Three New Online Time Savers

October 27, 2009 by Alice Allan 


It’s no secret that Internet use can quickly eat into our time. Whether it’s sifting through emails, filtering through news updates or making connections on social networks, there are plenty of opportunities to lose an hour or two each day. Luckily, there are always new time saving applications being released, and many of them are free. Here are three of the latest offerings from the world of online time savers:


Liaise is an email add-on for Outlook that allows you to do three things: capture, manage and collaborate on the information that comes into your inbox.

Liaise explains that every time an email arrives it finds tasks, issues, dates and priority levels. This information is then converted into an action list, complete with details on who needs to complete the task, which can be integrated into Outlook’s calendar. Multiple users can view this action list, so everyone involved has an idea of how each task is progressing.

Liaise won Best Business Product at the DEMOfall ’09 conference in September, and is currently available in limited beta for free. Co-founder and chief executive Sidney Minassian told that web-based email is next in line for the Liaise treatment, and that paid services will eventually cost between US$4.95 and $9.95.


Like Liaise, Tungle is another application focused on making collaboration easier. Tungle offers a free web based application that helps people find the best time to meet, and also recently released a version for iPhone.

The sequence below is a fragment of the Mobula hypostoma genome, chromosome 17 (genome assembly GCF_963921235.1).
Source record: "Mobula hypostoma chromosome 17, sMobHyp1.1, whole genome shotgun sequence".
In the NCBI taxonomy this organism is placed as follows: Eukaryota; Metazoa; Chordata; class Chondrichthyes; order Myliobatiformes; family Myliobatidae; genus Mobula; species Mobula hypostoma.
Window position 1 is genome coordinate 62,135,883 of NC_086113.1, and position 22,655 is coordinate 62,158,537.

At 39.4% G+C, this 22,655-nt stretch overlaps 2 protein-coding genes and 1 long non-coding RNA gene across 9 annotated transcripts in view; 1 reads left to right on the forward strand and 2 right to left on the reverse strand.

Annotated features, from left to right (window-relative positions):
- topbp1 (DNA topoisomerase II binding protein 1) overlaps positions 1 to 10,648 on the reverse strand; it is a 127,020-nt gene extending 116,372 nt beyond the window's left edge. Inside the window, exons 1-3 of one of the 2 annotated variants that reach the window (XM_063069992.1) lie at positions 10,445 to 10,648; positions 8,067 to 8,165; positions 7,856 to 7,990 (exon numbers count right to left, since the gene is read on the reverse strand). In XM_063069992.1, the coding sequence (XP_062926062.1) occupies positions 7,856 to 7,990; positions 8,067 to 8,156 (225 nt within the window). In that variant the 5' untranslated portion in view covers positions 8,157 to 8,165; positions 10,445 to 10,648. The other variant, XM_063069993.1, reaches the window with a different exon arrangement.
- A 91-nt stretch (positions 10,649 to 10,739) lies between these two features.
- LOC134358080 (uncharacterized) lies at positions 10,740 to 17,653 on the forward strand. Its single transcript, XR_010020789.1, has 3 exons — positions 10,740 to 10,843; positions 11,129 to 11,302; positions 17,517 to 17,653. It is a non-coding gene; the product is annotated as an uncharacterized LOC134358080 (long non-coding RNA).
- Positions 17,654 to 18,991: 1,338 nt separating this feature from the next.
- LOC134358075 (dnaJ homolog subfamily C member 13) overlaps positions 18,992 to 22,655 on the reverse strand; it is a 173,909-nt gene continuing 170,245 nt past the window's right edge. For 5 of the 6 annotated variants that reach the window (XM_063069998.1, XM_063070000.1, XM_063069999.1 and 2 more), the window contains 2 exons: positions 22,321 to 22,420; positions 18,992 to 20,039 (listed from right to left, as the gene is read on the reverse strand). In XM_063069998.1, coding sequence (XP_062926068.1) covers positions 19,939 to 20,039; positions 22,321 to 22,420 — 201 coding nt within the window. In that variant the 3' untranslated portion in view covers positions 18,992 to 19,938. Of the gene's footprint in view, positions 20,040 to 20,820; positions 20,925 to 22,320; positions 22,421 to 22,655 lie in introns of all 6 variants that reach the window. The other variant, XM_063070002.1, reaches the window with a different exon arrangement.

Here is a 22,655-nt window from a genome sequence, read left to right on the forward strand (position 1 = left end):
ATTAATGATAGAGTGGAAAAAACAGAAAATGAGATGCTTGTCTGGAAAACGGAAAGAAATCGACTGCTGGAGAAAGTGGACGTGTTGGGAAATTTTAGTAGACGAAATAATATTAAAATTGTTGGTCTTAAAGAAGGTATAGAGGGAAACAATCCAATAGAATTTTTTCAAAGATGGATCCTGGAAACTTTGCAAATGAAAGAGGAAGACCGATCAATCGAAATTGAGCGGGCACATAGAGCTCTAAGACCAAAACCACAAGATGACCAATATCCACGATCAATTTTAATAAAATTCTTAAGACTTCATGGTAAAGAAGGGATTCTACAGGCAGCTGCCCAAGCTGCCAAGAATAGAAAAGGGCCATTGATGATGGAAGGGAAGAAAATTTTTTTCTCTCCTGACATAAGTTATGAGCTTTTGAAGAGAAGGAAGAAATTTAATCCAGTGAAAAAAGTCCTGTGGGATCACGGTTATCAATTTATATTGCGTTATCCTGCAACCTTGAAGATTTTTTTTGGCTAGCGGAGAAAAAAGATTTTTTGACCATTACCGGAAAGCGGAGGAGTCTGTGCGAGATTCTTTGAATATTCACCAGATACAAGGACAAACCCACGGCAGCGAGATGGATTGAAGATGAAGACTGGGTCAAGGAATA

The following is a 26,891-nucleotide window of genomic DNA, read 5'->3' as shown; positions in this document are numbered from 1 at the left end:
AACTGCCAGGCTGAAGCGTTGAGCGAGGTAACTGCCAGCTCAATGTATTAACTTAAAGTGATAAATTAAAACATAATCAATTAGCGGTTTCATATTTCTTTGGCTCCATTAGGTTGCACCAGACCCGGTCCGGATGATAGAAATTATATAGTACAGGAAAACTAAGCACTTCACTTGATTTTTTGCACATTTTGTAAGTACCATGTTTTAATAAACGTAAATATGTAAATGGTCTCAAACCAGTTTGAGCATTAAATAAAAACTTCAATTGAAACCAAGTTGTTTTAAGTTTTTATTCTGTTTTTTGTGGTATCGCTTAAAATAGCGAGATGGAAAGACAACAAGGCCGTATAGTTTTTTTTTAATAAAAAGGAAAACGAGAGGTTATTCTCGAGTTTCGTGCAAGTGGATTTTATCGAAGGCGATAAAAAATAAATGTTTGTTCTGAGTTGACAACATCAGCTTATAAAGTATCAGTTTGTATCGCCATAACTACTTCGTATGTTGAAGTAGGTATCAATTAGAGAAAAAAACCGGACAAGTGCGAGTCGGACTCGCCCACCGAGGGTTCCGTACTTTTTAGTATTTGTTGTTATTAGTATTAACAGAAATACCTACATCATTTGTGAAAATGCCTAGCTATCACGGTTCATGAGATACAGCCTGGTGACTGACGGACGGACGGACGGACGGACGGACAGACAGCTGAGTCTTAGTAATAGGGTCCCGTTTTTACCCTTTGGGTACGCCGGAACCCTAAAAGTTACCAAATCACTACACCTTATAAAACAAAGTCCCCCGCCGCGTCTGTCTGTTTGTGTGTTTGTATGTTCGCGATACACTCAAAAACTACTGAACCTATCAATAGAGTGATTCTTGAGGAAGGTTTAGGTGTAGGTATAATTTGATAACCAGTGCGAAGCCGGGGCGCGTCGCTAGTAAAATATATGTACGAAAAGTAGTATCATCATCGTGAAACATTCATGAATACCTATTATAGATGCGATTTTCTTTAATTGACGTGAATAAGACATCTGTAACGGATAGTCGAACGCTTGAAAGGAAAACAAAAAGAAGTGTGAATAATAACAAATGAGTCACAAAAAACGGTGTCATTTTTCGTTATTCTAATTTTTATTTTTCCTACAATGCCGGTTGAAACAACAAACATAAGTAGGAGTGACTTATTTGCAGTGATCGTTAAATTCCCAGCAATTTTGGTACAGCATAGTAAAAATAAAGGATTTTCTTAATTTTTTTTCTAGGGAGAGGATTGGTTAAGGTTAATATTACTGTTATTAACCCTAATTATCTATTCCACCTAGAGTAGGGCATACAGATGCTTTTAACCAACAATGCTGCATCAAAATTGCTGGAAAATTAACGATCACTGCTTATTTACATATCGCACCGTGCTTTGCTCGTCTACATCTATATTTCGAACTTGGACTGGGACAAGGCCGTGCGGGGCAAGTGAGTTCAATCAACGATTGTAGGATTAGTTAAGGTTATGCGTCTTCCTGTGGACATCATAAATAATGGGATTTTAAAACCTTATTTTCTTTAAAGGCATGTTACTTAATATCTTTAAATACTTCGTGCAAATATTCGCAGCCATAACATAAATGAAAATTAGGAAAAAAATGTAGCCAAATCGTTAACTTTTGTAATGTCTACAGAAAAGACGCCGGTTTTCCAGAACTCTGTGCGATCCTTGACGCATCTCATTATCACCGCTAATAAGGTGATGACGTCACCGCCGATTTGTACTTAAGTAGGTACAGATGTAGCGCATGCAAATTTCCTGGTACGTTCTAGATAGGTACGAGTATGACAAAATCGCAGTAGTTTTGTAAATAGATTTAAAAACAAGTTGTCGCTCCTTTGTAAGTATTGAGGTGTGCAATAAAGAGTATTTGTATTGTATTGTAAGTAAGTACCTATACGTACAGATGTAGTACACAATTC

Tungle shares people’s availability across calendar systems. Its iPhone application, side-stepping the difficulty of viewing calendar details on the iPhone’s small screen, lets users shake their iPhones (or tap a button) to instantly find a meeting time that suits everyone. The iPhone application also displays Tungle contacts with icons that show their availability, allowing you find out whether someone is available before you call them.


Not quite as new as Liaise or Tungle, Evernote is no less useful. The free application works by collecting everything from digital text and screen captures to photos of meeting notes on whiteboards and sound files, storing this content, and making it all searchable.

As James Kimmons points out on, agents could use Evernote for a vast range of tasks, such as documenting reactions at showings, tracking progress on construction and repair work, or even gathering new marketing ideas. “I consider Evernote as one of my most valuable ‘stress reduction’ tools,” Kimmons writes. “It makes me feel more in control of today’s information overload.”

Of course, these few examples don’t begin to cover the many time saving applications currently available. As always, is interested to hear which have worked for you, which to avoid, and what kind of time saving applications you’d like to see developed in future.

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